We use our cell phones, laptops, other electronic devices everyday, but they could be under attack with your private information at risk. New technology has us checking directions, banking, we're even shopping with our cell phones. Those passwords, credit card numbers and usernames could get stolen. McAffee security experts report a 600% increase in mobile malware threats in the last year. This has the tech community concerned.
Rockford computer techs say these viruses mostly come from what you put onto your device. Downloading "apps" from unsecured vendors comes with a lot of risk. It might be free, but you aren't guaranteed it's secure. For Apple products, you access these unauthorized vendors by jail breaking your phone or tablet. For Android, it's called rooting.
"Jail breaking allows for the software to have more access to the device so when you do that, most of the time it's to be able to download free applications from places you shouldn't be." -says Bisconti Computers Senior Assistant Administrator Michael Lancaster.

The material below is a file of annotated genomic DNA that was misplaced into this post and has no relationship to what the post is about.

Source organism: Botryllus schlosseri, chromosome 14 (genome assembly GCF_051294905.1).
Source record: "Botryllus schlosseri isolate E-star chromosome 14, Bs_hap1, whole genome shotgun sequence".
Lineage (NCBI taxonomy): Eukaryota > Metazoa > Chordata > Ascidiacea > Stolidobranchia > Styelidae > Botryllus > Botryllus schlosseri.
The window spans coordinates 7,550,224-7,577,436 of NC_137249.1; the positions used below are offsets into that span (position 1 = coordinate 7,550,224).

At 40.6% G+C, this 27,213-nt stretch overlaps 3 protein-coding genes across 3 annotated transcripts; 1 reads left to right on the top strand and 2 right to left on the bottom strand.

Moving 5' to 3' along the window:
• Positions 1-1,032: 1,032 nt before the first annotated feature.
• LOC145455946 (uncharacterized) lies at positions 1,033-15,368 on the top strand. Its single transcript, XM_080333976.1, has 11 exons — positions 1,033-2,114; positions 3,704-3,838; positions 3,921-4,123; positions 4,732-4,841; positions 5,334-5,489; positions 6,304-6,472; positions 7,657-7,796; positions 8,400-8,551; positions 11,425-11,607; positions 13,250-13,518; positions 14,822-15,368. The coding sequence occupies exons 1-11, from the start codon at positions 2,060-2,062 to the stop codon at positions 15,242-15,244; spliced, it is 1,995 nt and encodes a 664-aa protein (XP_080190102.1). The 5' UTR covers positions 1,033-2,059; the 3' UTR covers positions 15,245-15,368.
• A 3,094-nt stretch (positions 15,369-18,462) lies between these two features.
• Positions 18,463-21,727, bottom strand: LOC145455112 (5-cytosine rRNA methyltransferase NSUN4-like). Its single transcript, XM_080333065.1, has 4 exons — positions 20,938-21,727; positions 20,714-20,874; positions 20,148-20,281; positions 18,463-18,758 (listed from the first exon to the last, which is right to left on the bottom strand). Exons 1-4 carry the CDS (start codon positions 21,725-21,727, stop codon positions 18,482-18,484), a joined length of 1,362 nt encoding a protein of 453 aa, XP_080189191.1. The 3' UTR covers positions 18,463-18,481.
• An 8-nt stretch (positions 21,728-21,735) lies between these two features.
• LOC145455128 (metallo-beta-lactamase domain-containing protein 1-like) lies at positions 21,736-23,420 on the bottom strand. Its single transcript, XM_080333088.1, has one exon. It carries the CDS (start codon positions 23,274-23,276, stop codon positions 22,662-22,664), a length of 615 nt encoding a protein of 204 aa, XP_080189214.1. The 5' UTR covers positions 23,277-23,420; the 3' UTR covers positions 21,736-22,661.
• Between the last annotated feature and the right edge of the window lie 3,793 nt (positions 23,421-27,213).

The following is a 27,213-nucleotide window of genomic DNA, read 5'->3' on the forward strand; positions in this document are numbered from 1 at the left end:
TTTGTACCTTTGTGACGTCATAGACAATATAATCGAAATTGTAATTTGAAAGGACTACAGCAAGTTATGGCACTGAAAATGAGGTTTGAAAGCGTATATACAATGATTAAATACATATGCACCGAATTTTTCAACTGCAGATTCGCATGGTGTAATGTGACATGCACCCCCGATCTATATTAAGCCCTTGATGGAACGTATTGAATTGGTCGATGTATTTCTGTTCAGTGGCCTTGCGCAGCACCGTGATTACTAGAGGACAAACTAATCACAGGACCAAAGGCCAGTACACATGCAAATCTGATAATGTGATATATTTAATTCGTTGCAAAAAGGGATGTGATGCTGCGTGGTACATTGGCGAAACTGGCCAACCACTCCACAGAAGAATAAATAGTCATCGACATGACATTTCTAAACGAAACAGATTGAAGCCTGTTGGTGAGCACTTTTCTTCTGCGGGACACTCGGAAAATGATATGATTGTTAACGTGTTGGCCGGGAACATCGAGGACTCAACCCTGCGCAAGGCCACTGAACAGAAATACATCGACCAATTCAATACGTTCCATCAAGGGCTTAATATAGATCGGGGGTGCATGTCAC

Once you get a malware virus through any service provider, a few things could go wrong.
"Usually you'll notice your device running extremely slow. It'll do things it's not normally doing. You'll go to make a call and it'll automatically disconnect the call, it won't process through. You'll go on the web to Google, and it'll redirect to some other foreign site." -says Lancaster.
Without jail breaking, Blackberry, Apple and Windows products are secure. Android is actually the most unsafe.
"Android is quite susceptible to viruses. It is an open-software. Google owns the rights so their site is safe to download from but maybe not from anybody else's." -Lancaster says.
Lancaster recommends installing an antivirus program onto your mobile devices. You can also be proactive in protecting your electronics.
"As long as people are careful, they don't click on links that they don't know where they go, they don't download applications that they're not for sure are from an authorized vendor."
Rockford's Bisconti Computers employees say once you've got a virus, techs usually have to erase all your data. That reload costs around $6, not including the cost to install an antivirus program. Lancaster says hackers from foreign countries, most likely China, are behind these malware threats.
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